Basmachi


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Basmachi

(bäsmä`chē), revolt against Communist rule in Central Asia by Muslims and bandits, 1917–30. The Basmachi fought a guerrilla war against the Red Army, leading uprisings in the Fergana and Pamir regions. Government efforts at simultaneously acceding to ethnic demands and ruthlessly pursuing the guerrillas led to the diminution and finally the disappearance of the revolt.
References in periodicals archive ?
From this perspective, the Basmachi rebellion was not an anticolonial uprising but rather an integral part of an internal "Central Asian civil war.
The Russian armies conquered vast areas of Central Asia by 1864, Tashkent and Samarkand by 1874, only the Bukhara held out into the twentieth century, to be finally subdued in the bloody Basmachi campaign of the 1920s.
Memories of the historical Basmachi movement that slowed down the Soviet advance in the region; Moscow's ensuing suspicion that the region is explosive and unreliable; the Jeldoqsan protests in Alma-Ata, which forebore the end of the Soviet Union; two Tulip Revolutions in Kyrgyzstan; the protest alliance of "seemingly antithetical political forces", which included "pro-democracy movement" active in Dushanbe, religious forces, and supporters of an ex-communist leader, Nabiyev, in Tajikistan in opposition to the governing communist nomenklatura (Olcott 2005:45-46); and the active dissident diaspora are some of the examples, which underline the potential for development of a vibrant civil society and social capital mobilized for collective public good in the region.
Throughout the 1920s, the Basmachi revolt fielded tens of thousands of guerrillas against the Soviet Union, fighting on behalf of an autonomous Shariah state and operating across most of Soviet Central Asia.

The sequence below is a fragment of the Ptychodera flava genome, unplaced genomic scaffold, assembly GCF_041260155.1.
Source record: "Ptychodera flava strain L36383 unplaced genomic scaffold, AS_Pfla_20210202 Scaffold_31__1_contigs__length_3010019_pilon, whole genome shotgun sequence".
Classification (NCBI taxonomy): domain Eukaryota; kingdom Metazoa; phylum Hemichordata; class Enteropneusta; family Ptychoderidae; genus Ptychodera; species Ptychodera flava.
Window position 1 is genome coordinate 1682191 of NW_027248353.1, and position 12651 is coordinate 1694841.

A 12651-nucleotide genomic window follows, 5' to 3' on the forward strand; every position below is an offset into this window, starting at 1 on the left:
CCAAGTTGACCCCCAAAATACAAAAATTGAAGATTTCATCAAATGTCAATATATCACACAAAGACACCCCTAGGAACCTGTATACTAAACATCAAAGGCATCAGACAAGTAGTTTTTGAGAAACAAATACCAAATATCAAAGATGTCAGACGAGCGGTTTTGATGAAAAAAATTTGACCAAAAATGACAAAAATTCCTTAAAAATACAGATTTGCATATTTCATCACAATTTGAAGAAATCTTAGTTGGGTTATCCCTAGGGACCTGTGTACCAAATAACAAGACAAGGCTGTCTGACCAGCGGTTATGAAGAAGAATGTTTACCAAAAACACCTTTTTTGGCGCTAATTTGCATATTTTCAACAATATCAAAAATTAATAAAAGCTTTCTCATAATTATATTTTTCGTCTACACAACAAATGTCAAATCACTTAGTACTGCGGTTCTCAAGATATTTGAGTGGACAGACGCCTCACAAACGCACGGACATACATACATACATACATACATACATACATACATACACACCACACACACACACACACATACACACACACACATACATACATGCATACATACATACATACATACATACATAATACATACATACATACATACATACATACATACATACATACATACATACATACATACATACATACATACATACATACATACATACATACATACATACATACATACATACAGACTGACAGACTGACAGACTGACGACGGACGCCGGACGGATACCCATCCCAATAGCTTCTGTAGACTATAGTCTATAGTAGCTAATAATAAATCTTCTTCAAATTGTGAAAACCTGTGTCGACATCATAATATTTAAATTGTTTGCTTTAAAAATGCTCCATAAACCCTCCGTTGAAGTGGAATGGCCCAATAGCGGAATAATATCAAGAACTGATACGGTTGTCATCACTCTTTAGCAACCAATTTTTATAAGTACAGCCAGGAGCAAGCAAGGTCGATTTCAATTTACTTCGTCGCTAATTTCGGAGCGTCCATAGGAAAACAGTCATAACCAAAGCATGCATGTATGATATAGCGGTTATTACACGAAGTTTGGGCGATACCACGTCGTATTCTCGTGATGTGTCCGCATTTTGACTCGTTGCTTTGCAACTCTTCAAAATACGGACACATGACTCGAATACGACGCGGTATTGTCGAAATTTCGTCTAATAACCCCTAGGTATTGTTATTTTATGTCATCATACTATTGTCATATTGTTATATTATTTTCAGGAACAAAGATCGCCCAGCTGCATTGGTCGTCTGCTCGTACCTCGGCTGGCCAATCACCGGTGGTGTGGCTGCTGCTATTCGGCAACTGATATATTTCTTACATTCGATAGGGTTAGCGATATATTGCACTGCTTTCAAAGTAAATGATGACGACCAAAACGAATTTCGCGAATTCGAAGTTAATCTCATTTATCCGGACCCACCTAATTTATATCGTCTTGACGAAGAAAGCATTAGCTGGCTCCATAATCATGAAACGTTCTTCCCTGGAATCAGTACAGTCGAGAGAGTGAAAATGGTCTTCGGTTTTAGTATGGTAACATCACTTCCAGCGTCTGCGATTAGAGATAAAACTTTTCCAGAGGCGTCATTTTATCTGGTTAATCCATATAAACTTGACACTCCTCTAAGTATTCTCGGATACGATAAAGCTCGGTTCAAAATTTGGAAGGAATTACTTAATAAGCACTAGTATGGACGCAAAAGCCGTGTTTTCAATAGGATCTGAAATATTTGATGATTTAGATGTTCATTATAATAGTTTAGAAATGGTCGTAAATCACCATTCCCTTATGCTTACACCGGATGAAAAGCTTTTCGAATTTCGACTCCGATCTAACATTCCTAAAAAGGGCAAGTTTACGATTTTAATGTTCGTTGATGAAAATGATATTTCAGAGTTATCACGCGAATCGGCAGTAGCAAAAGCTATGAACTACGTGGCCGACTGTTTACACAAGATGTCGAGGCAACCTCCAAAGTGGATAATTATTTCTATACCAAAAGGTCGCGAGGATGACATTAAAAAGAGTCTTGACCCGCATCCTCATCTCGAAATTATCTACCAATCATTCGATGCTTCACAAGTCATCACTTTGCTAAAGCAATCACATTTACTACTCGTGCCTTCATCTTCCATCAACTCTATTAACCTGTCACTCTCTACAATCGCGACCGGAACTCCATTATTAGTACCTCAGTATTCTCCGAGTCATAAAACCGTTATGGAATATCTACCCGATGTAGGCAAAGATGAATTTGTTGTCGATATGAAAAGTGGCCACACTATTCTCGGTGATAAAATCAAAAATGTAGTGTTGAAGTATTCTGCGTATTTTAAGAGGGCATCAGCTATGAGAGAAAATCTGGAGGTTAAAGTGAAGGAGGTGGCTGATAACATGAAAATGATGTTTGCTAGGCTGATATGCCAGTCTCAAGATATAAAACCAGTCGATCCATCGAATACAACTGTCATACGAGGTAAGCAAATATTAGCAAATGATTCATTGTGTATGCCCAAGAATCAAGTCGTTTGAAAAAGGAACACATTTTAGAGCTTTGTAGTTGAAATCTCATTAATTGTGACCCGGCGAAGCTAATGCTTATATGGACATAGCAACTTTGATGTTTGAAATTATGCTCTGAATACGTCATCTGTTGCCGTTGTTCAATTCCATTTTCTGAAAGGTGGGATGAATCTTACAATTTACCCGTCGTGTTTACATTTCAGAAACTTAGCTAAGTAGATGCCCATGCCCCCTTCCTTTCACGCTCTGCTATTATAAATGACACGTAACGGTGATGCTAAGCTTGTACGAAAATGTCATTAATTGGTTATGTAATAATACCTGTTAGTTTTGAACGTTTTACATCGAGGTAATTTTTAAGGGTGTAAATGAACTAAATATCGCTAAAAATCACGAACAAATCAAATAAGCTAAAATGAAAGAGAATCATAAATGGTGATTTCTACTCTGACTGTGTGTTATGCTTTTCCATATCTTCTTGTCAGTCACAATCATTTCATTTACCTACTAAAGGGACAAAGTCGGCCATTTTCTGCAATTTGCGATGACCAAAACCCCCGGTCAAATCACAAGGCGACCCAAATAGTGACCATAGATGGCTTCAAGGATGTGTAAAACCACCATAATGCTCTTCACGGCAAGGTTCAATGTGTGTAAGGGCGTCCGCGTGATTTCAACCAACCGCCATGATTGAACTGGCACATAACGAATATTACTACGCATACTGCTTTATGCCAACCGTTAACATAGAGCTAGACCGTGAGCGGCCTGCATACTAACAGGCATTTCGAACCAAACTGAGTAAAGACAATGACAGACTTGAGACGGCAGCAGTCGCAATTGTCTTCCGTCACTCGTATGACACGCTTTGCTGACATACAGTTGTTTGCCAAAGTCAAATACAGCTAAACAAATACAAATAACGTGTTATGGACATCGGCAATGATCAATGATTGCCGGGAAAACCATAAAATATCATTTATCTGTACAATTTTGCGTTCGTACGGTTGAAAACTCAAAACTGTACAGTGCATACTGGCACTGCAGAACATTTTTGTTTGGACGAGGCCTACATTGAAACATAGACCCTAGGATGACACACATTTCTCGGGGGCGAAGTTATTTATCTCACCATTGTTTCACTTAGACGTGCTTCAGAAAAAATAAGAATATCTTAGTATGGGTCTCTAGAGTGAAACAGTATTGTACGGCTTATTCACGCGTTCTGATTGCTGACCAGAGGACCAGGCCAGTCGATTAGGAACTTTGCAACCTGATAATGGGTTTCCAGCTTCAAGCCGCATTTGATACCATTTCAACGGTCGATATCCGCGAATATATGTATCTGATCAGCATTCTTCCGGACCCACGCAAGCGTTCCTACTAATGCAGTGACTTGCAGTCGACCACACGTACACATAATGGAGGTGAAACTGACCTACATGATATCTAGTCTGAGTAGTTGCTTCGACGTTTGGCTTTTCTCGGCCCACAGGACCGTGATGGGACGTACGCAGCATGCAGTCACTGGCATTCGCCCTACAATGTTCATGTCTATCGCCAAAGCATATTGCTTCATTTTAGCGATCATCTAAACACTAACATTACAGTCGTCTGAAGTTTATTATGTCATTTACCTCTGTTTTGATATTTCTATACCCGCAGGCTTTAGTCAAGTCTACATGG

With the bitter struggle of 1920-21 with the Basmachi still alive in their memory, the Bolsheviks decided that they could not afford to antagonise the many Muslim inhabitants of the Soviet Union.
The Basmachi revolt was an uprising against the Czarist imperial rule and later the Soviet Union by the Muslim, mostly Turkic people of Central Asia.
Soviet troops had fought guerrilla uprisings in Russia during the Civil War from 1918 to 1921, and by 1931 had successfully defeated the forces of the basmachi in Central Asia.
He was involved in hostilities against basmachi (anti-Soviet resistance in Central Asia in 1920-s-1930-s).
The Basmachi [Assailants in Turkic languages] insurrection of 1918-1926 against Soviet rule in Turkestan affected the areas of southern Kazakhstan in the form of ethnic conflict between the Russian settlers and native Muslims.
For details on the locations of the Museum, see Faraj Basmachi, Treasures of the Iraq Museum (Baghdad: Ministry of Information, 1975-76), 9.
Slowly the Basmachi movement petered out and by 1927 Soviet physical control over the five republics that were to constitute Soviet Central Asia was complete.
Not until the mid-1930s were the last of the basmachi, as these guerillas were called, finally defeated and driven into Afghanistan.